Paris D. Wicker, Ph.D.

Higher Education Researcher | Comtemplative | Vocalist

“Who Gets to be Well”? A Social and Spatial Network Analysis of Well-Being for Black and Indigenous College Students: A Mixed-Methods Study (Dissertation)

Historically Black colleges and universities (HBCUs) and Tribal colleges and universities (TCUs) produce alumni with higher well-being than their counterparts who attended predominantly White institutions (Gallup, 2019). TCU Indigenous alumni are nearly two times more likely than peers to thrive in all elements of well-being (Gallup, 2019). Likewise, Black HBCU graduates score higher on all levels of well-being (i.e., purpose, social, financial, community, physical) than non-HBCU Black graduates (Gallup, 2015). While previous scholarship suggests factors such as campus climate and faculty interactions play a role (Quaye & Harper, 2015), understudied is how the structure and composition of relationships and networks shape well-being by institution type. Utilizing an integrative mixed-methods design and guided by the theoretical frameworks of racialized organizations and relationality, this research asks: (1) How do Black and Indigenous college students characterize and experience well-being on campus? (2) What type of relationships, practices, and spaces on campus foster well-being for Black and Indigenous students? and (3) What institutional differences, if any, exist between networks and relationships that contribute to greater well-being for Black and Indigenous students? Findings from meso-level social network analysis data (25 qualitative interviews merged with quantitative survey data) will be used to create well-being network topologies and offer new methodological insights on the conditions and consequences of well-being in higher education from sociological, relational, and network perspectives, along with recommendations for policy and practice to improve current and future student experiences and outcomes.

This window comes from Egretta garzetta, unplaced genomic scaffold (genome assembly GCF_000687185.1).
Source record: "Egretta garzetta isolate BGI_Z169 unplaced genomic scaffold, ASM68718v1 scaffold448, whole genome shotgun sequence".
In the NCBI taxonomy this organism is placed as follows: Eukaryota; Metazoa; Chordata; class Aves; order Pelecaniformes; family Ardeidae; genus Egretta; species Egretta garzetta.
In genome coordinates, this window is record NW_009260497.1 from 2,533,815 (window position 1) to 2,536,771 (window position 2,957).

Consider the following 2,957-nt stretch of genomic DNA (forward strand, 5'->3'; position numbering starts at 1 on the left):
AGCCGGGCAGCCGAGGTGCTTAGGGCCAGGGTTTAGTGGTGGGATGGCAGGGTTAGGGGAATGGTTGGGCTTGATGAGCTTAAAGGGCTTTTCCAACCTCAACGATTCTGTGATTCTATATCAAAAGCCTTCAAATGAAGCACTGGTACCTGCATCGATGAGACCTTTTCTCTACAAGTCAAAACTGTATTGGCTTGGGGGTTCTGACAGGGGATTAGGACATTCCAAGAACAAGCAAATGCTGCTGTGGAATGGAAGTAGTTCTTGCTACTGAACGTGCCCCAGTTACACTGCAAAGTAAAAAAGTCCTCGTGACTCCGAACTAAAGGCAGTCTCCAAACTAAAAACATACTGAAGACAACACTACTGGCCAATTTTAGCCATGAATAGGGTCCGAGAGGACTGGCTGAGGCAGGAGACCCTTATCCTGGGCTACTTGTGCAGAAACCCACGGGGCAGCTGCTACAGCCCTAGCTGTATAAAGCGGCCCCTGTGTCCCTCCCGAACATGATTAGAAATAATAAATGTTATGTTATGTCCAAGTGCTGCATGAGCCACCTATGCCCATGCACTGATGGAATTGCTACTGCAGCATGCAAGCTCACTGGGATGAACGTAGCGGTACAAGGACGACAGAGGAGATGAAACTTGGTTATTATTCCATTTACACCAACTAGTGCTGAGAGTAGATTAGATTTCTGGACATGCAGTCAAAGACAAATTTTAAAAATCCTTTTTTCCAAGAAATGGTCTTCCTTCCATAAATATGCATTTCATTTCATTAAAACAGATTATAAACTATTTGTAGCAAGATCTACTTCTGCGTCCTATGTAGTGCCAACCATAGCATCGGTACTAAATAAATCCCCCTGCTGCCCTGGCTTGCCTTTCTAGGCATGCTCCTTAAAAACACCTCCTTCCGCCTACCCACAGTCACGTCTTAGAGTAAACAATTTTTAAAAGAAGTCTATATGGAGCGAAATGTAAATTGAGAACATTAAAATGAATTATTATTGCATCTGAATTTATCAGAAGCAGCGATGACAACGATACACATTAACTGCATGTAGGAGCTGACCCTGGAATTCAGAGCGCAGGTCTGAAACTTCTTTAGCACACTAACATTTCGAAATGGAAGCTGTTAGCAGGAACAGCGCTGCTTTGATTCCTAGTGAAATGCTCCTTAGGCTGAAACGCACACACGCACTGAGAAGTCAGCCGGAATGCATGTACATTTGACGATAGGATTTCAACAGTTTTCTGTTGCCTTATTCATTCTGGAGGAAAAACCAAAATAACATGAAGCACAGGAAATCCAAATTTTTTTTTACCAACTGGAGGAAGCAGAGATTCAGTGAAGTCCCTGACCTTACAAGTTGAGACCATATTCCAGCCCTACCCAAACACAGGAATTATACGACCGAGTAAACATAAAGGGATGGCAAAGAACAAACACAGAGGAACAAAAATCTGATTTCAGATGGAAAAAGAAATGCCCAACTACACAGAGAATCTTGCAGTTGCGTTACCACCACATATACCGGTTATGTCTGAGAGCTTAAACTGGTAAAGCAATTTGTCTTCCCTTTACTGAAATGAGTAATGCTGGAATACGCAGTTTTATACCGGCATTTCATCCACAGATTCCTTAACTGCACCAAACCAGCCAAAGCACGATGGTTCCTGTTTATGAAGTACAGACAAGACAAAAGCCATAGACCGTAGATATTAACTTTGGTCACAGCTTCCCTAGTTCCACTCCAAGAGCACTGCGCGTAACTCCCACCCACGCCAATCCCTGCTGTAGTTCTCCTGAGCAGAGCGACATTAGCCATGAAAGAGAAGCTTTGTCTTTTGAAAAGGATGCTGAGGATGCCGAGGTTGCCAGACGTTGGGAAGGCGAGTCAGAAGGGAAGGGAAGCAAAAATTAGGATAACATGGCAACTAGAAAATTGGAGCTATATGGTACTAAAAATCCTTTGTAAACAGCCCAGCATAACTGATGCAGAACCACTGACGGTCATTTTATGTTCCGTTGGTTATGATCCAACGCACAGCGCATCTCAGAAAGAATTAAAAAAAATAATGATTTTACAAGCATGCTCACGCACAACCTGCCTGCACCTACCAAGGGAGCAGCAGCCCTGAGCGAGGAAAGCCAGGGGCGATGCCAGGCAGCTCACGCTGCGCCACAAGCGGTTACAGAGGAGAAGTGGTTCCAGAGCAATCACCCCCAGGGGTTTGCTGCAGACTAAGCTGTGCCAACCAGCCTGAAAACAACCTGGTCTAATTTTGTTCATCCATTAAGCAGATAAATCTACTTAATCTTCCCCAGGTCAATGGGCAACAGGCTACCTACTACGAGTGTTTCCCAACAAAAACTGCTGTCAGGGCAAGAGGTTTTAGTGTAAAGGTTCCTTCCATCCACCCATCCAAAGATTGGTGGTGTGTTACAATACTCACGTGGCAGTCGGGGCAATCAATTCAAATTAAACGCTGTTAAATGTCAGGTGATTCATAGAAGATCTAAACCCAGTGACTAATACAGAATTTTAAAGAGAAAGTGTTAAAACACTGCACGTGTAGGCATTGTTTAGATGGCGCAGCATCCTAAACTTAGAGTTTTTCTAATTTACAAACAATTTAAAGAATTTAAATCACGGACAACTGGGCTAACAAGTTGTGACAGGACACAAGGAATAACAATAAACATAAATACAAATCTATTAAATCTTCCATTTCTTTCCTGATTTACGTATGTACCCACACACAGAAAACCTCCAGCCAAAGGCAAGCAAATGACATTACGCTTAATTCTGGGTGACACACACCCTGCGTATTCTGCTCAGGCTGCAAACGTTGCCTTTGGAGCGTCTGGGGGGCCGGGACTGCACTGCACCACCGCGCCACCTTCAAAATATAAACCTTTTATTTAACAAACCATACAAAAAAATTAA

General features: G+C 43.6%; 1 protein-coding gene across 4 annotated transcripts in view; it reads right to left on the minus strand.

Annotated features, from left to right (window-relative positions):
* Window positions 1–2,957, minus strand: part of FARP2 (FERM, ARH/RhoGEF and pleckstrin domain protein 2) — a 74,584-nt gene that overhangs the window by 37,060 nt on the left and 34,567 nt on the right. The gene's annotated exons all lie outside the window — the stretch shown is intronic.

Follow this website

You need to create an Owlstown account to follow this website.

Sign up

Already an Owlstown member?

Log in